In the documentary, Dr. Brussoni discusses common parental fears that limit children’s opportunities for play. Her Go Play Outside! study addresses these fears, providing a tool for parents, OutsidePlay.ca, to reframe their perceptions of risk and change parenting behaviours. Parents are taken through a journey featuring a series of tasks carefully designed to coach them to reflect on their attitudes and fears to develop a personalised action plan for making changes to their parenting/caregiving approach. A recently completed randomized controlled trial study confirmed the effectiveness of the tool in changing mothers’ perceptions and parenting behaviours.
For more information on Dr. Brussoni’s research:
- visit https://brussonilab.ca/
- follow us on FB, Instagram and Twitter @PlayOutsideUBC
Congratulations to Drs. Vo, McDermid, Locke and Ms. Gill, members of the MARS-A Mindfulness Awareness and Resilience Skills for Adolescents program (MARS-A) at BC Children’s Hospital.
The MARS-A Team were awarded the PHSA+ Award for 2018. The PHSA+ Awards were created with a goal of recognizing and celebrating the passionate contributions our staff make to province-wide health-care solutions. This award is the highest honour within PHSA.
MARS-A Mindfulness Awareness and Resilience Skills for Adolescents program (MARS-A) is an 8-week outpatient training program to teach adolescents (age 15 – 19 years) mindfulness skills to cope with psychological distress, including depressive and anxiety symptoms, chronic pain, and chronic stress. MARS-A is a partnership between Adolescent Medicine and Child and Adolescent Psychiatry at BC Children’s Hospital.
Mindfulness video: https://www.youtube.com/watch?v=kk7IBwuhXWM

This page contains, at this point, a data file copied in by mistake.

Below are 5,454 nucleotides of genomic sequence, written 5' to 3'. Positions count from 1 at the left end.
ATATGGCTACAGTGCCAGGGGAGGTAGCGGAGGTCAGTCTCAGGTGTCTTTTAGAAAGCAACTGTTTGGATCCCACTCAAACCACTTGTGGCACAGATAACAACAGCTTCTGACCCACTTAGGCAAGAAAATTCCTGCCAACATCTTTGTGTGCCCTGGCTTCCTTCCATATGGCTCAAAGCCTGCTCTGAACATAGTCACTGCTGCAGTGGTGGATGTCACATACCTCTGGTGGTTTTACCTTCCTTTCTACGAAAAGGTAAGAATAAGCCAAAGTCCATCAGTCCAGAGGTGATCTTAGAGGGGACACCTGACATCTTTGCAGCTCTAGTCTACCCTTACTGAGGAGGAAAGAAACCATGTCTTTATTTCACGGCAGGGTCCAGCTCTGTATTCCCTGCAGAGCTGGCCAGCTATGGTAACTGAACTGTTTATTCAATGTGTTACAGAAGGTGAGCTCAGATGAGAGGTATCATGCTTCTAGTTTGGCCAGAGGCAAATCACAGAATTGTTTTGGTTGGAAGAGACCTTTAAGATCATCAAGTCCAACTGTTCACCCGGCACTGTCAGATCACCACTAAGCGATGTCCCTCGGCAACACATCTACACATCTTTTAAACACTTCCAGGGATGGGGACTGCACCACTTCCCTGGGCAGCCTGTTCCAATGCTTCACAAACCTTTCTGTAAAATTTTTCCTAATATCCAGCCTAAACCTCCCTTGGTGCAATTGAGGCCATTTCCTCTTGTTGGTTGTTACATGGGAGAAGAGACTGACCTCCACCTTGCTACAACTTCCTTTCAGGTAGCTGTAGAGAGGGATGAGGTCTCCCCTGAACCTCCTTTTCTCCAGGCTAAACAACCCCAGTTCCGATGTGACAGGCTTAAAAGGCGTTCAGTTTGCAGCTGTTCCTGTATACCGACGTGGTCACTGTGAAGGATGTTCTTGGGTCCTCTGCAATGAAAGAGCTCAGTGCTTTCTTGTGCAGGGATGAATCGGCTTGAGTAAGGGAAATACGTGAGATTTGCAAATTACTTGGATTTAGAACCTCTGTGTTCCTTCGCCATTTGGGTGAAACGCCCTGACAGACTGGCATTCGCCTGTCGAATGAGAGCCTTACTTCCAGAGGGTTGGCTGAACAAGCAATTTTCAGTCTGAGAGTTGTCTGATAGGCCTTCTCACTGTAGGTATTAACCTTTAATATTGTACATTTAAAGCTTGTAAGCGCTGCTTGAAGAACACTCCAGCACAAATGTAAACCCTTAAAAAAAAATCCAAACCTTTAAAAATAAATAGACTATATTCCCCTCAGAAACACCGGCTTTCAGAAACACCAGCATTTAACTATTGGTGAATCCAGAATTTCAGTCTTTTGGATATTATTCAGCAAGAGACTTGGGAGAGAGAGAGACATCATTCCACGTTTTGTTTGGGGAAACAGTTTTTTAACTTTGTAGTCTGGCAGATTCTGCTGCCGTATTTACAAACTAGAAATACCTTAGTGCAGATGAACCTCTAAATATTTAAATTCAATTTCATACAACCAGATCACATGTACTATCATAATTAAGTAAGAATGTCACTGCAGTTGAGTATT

Dr. Kissoon is a recipient of the Society of Critical Care Medicine Presidential Citation Award.
This award honors the extraordinary contributions of time, energy and resources to the Society of Critical Care Medicine during 2018.
Congratulations Dr. Kissoon!
Congratulations to Dr. Hal Siden, PI of the Optimizing the Management of Pain and Irritability in Children with Severe Neurological Impairment project, for being featured in an article published by Today’s Parent on Oct. 4th.
Read about ‘The children’s hospice that helps terminally ill kids really live‘ to learn more about his important work at Canuck Place.
You are invited to celebrate the life of Dr. Colin T. White on the afternoon of Tuesday, November 20th at 2:30pm at the Arbutus Club, 2001 Nanton Avenue in Vancouver.
- RSVP required.
Please contact Alice So, Nephrology Division Secretary at email@example.com, by phone (604) x5222, or in-person at K4-138.
Do you have photos, memories, and/or a message of condolence? Alice will be collecting submissions for a digital guestbook for Dr. White’s partner and parents.
Please send your submissions by email to firstname.lastname@example.org (e.g. image files, email/Word document, or PowerPoint slide with your message). Hard copy submissions may be sent to Alice at her office K4-138, ACB, at BCCH.
On Wednesday, October 10, the research symposium is open to all who are interested in hearing about the future of injury prevention in British Columbia. 20/20 Hindsight and Vision: Focusing on Injury and Violence Prevention in the Future will feature TEDx-style presentations from top researchers and influencers in injury prevention. This event is intended to shine a light on the future of injury prevention in British Columbia, highlighting key provincial activities and emerging research.
Let us know if you are attending the symposium on Wednesday, October 10 by following the link below (the event space is limited to 200 attendees):
Dr. Bishop is a recipient of a 2018 Clinical Faculty Award for Excellence in Clinical Teaching from the Faculty of Medicine.
This award recognizes excellence in teaching by clinical faculty members. [more]
Congratulations Dr. Bishop!
Dr. Jassemi was born and raised in Ottawa, ON where she also completed her Bachelor of Science at the University of Ottawa. She obtained her MD at the University of British Columbia in 2013, and completed her pediatrics residency at the Alberta Children’s Hospital and the University of Calgary in 2016. She completed her subspecialty training in Adolescent Medicine in 2018 at the Hospital for Sick Children and the University of Toronto, with a clinical interest in refugee youth mental health and development. Her research areas of interest include migrant youth health, medical education, and physician wellness.
When she is not in the hospital, you can find her cycling, hiking, cooking, or travelling. She is delighted to join the Division of Adolescent Health and Medicine this Fall.